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Evaluating HOV Plans and Priorities – the Case of Expressways in the GTA


The proportion of High-Occupancy Vehicle (HOV) commuting trips in the Greater Toronto Area has been declining over recent years. In an effort to reverse this decline and make more efficient use of the available infrastructure, the Ministry of Transportation of Ontario has begun to implement HOV lanes on the 400-series highway system. The implementation of HOV lanes on portions of Highway 403 and 404 in late 2005 met with substantial success, being well-used in peak periods. In support of the planning and prioritization of future HOV lane implementation, the Ministry conducted several studies, one focused on the Greater Toronto Area west of Highway 427 and one focused on the area to the east, to forecast HOV use of potential future HOV network components. The current paper addresses the GTA East study. The paper begins by providing some background with respect to auto occupancy and HOV use trends in the Greater Toronto Area. The success of the Highway 403 and 404 HOV lanes is reviewed briefly as context to the development and testing of a broader network. The modeling process used to forecast future HOV use in response to potential HOV lane network configurations is presented as an integrated approach, incorporating both the EMME macroscopic travel demand model and the VISSIM and PARAMICS micro-simulation models. The development and validation of a model to estimate incremental increases in HOV use as a function of travel time savings is presented and the validation of this model, using before-andafter data from the Highway 403 and 404 projects is discussed. HOV forecasting is not a standardized tool in the transportation planning toolbox. Different approaches have been attempted with varying levels of success. This paper is a useful addition to the literature on the subject in that it discusses some of the key issues encountered and describes the development and adaptation of models and methods to address these issues. Issues discussed include making maximum use of available data, model validation with beforeand-after data, and the integration of macroscopic travel demand modeling with microsimulation to combine the strengths of both approaches.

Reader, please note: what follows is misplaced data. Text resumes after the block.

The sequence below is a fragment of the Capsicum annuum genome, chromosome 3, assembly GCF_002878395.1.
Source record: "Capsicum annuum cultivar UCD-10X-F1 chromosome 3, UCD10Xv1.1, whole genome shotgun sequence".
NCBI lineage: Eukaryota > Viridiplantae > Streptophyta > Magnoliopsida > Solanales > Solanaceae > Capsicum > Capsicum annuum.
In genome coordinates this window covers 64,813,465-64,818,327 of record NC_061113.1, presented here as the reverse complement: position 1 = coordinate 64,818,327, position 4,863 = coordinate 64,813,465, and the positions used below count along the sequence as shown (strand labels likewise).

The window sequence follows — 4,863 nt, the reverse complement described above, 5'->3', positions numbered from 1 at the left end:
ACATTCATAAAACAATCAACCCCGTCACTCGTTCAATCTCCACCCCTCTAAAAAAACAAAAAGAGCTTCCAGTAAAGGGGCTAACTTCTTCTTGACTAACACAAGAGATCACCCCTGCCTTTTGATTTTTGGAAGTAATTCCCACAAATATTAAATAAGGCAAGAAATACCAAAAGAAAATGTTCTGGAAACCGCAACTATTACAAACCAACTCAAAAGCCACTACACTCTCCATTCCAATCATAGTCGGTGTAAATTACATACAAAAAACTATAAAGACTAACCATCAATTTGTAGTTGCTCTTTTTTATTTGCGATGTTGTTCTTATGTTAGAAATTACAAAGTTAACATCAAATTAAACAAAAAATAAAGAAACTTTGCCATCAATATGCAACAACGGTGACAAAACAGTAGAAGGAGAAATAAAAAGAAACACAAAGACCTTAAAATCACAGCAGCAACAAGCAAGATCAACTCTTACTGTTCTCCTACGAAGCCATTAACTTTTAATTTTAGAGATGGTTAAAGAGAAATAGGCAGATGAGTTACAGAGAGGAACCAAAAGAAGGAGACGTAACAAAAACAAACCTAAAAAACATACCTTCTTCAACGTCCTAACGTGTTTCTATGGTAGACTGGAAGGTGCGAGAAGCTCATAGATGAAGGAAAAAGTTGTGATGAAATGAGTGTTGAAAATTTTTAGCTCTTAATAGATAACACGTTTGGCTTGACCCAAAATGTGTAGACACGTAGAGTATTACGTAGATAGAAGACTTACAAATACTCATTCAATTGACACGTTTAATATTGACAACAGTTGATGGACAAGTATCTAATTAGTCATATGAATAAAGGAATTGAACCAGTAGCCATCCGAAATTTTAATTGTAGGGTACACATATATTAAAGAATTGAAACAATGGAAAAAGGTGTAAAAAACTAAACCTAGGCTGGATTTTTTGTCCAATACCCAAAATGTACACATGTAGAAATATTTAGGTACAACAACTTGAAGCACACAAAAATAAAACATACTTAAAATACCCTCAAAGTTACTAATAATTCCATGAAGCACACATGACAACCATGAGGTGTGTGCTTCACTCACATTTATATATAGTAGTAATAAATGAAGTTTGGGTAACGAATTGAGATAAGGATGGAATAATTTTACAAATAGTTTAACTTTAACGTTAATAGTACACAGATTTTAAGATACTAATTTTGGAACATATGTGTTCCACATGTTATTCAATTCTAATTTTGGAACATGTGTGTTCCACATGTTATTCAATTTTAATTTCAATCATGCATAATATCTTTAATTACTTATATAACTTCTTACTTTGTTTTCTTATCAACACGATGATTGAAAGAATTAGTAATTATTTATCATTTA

Conference Paper Details

Session title:
Goran Nikolic
Rob Pringle